Collected Works of Abraham Lincoln. Volume 2.
Lincoln, Abraham, 1809-1865.
Messrs. Adams & Bovey Springfield,
Gentlemen: Augt. 2 1852

The court is about to adjourn; and it does not decide our case, but takes it under advisement---till next term. I suppose. It appears to me, however, that the signs are against us. What I mean by this is, that I have entire confidence that the law is with us on the Statute of Limitations, and yet it seems, I can not get the judge to remember that this is a question in the case at all. This morning he said he had a pretty decided opinion on ``the question'' already; but as it was a new, and very important one, he would consider it further. The ``the question'' he spoke of, was evidently, the question as to a lien on after acquired lands, & not the act of limitations. Now, as to the question of Limitations, we must have a hearing onPage  134 it, even if we have to go to the Supreme Court of the U.S. for it---that is, if the other question shall be decided against us. Be patient. They have not got your land yet. Write me. Yours truly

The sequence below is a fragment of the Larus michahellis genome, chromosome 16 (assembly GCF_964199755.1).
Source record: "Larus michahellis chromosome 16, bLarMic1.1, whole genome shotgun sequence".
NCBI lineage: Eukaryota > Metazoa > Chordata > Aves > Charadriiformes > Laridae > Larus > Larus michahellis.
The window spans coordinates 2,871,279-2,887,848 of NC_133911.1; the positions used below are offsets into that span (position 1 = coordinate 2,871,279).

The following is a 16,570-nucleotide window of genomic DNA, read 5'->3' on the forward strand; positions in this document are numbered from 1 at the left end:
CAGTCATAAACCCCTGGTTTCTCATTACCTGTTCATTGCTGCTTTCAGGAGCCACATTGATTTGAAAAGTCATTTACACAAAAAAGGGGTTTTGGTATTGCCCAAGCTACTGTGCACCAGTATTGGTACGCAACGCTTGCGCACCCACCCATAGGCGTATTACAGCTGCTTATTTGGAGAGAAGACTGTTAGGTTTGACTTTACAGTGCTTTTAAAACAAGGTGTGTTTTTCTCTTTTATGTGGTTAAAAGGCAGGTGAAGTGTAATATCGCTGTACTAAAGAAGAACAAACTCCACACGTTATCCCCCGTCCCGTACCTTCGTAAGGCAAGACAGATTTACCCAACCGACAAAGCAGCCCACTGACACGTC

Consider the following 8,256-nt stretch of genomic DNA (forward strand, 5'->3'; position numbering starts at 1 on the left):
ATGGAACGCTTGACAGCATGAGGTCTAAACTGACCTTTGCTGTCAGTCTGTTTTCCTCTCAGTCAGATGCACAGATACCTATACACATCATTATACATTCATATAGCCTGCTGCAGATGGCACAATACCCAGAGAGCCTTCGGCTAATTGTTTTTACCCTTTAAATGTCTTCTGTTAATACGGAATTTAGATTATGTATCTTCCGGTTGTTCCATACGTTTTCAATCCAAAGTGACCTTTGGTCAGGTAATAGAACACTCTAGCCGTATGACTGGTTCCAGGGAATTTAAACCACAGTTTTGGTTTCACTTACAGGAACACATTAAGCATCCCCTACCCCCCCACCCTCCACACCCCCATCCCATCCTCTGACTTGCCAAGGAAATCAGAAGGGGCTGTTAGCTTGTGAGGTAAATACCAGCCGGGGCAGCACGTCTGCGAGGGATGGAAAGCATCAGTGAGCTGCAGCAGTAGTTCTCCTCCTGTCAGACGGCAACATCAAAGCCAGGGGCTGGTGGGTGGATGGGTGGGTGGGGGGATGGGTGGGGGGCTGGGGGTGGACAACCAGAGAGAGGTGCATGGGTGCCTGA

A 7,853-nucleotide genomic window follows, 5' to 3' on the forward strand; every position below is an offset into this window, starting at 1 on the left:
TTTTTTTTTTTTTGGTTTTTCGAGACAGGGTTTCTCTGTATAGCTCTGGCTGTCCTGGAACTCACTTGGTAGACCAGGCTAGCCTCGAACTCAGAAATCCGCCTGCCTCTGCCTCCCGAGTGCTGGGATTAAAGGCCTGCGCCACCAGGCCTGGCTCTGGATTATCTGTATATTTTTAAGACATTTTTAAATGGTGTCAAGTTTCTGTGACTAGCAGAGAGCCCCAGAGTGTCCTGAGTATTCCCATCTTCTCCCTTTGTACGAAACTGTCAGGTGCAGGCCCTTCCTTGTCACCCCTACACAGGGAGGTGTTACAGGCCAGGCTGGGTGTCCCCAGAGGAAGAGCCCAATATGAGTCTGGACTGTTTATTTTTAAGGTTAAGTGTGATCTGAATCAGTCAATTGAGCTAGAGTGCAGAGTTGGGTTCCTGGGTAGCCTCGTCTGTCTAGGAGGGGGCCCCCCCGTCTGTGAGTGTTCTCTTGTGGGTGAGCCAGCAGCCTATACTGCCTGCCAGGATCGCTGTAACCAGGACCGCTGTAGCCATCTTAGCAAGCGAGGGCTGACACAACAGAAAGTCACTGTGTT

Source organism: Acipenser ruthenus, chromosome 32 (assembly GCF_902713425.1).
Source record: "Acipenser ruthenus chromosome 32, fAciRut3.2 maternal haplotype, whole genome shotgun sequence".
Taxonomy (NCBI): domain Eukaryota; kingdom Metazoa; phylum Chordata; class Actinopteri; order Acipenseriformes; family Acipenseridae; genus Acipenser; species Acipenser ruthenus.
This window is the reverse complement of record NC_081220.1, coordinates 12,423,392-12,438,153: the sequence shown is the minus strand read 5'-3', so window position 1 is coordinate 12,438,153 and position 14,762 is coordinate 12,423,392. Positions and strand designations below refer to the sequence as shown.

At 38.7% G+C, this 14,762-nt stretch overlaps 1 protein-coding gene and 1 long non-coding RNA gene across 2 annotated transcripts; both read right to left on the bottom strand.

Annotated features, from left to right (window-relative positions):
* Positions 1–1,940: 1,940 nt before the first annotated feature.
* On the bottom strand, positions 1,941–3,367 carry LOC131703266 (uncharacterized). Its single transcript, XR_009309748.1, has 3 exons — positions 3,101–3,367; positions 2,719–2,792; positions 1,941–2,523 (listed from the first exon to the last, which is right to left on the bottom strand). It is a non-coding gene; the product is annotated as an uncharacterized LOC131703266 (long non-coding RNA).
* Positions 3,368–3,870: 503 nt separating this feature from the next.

A. LINCOLN